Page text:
Pro-public health care
“Some have described it as a perversion of Canadian values that they cannot use their money to purchase faster treatment from a private provider for their loved ones. I believe it is a far greater perversion of Canadian values to accept a system where money, rather than need, determines who gets access to care.”
—Roy Romanow, from the final report of the Royal Commission on the Future of Health Care (2002)
Canadians share a deeply held belief that access to health care should be based on need, not on the ability to pay. The values of equity and fairness are rooted in our health care system. We feel strongly that patients should come before profits.
But our public health care system is under threat from increased privatization. For-profit medical clinics are billing patients for services that should be covered by public health insurance. Services like physiotherapy, MRIs and CT scans, which were once covered by public health insurance, are being taken out of public hospitals and run privately.
Many important health care services aren’t covered by public health insurance. For example, people often pay out-of-pocket for prescription medication, dental care, vision care and mental health services.
Private health care takes medical staff and resources away from the public system. This results in longer wait times for the majority of patients. Private health care is only accessible to those who can afford it. It allows the wealthy to jump to the front of the line while others have to wait to receive care. Private clinics also often deliver poorer quality care.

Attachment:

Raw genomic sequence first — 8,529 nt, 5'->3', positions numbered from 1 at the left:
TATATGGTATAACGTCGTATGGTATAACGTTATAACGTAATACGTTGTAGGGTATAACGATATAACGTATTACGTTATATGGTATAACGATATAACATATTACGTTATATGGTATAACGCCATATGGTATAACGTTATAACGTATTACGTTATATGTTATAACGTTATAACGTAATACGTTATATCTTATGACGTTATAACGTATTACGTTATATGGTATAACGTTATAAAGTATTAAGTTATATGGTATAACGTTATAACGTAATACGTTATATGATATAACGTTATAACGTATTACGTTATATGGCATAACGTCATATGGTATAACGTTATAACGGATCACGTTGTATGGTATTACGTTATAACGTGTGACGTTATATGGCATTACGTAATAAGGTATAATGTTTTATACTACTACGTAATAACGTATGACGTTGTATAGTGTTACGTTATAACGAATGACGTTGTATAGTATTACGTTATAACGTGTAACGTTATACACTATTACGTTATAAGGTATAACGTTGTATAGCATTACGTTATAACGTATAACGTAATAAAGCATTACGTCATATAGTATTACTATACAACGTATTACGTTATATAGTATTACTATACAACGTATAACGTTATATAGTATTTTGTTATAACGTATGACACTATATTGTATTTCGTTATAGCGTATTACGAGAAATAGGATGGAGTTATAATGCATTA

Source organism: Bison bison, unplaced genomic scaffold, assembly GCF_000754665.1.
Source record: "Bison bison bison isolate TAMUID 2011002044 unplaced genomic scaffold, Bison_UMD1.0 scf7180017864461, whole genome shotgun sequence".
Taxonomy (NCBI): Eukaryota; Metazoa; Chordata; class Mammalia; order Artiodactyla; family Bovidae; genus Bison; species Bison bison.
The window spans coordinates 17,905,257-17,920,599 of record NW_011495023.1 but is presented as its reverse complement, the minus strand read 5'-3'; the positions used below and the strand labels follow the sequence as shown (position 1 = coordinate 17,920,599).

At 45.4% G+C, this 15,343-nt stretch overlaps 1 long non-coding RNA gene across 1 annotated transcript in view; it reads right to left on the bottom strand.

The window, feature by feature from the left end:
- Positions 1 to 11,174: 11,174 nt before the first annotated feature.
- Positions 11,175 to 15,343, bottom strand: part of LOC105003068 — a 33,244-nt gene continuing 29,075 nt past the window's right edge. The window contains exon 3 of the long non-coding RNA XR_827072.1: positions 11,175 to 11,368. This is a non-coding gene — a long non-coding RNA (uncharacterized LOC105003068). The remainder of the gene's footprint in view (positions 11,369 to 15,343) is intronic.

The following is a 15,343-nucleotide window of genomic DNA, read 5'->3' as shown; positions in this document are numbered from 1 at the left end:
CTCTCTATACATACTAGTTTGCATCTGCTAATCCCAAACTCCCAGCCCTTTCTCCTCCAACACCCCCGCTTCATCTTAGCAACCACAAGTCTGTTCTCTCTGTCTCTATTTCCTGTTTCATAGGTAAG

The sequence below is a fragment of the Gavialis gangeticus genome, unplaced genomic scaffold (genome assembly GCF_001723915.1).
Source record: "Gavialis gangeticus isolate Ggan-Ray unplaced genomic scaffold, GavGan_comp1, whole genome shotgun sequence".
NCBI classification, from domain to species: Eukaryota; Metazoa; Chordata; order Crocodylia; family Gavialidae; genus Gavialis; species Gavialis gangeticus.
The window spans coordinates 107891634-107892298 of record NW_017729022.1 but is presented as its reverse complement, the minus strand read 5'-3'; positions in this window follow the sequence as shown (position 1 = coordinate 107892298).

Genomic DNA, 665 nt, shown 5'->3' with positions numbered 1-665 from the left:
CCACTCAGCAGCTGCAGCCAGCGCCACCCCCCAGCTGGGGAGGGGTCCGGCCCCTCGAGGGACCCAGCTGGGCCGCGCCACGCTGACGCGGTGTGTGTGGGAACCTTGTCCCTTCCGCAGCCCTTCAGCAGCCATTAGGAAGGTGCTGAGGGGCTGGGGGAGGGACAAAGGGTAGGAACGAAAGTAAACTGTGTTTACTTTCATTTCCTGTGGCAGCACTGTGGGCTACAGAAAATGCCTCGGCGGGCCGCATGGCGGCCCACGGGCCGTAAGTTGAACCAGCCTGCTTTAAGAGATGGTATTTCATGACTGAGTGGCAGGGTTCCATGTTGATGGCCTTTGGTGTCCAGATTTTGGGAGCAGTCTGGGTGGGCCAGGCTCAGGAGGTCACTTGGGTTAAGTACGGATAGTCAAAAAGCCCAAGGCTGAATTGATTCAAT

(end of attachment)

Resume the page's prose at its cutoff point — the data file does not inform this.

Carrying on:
The federal government must take a leadership role and ensure that our health care system remains public and accessible to all.
The issue in detail
The federal government and the provinces share jurisdiction over health care. The federal government delivers health care to certain groups including refugees, First Nations and veterans. It also gives health care funding to the provinces. To access this funding, the provinces must meet the criteria in the Canada Health Act. They must ensure that health care is publicly administered, universal, comprehensive, accessible and portable.
The Canada Health Act also prevents patients from being billed for services that should be covered by public health insurance. Public insurance must cover medically necessary services provided by doctors and hospitals. If provinces don’t meet these requirements, the federal government can withhold funding for health care.
Many of the provinces aren’t respecting the Canada Health Act. For example, in 2016 Saskatchewan passed a law allowing patients to jump the queue by paying out of pocket for diagnostic tests like MRIs and ultrasounds. Patients in Ontario are being billed thousands of dollars for cataract surgeries, often experiencing financial hardship as a result. Private health care clinics in Alberta and elsewhere are charging fees for memberships and services. The federal government has been slow to address these violations of the Canada Health Act.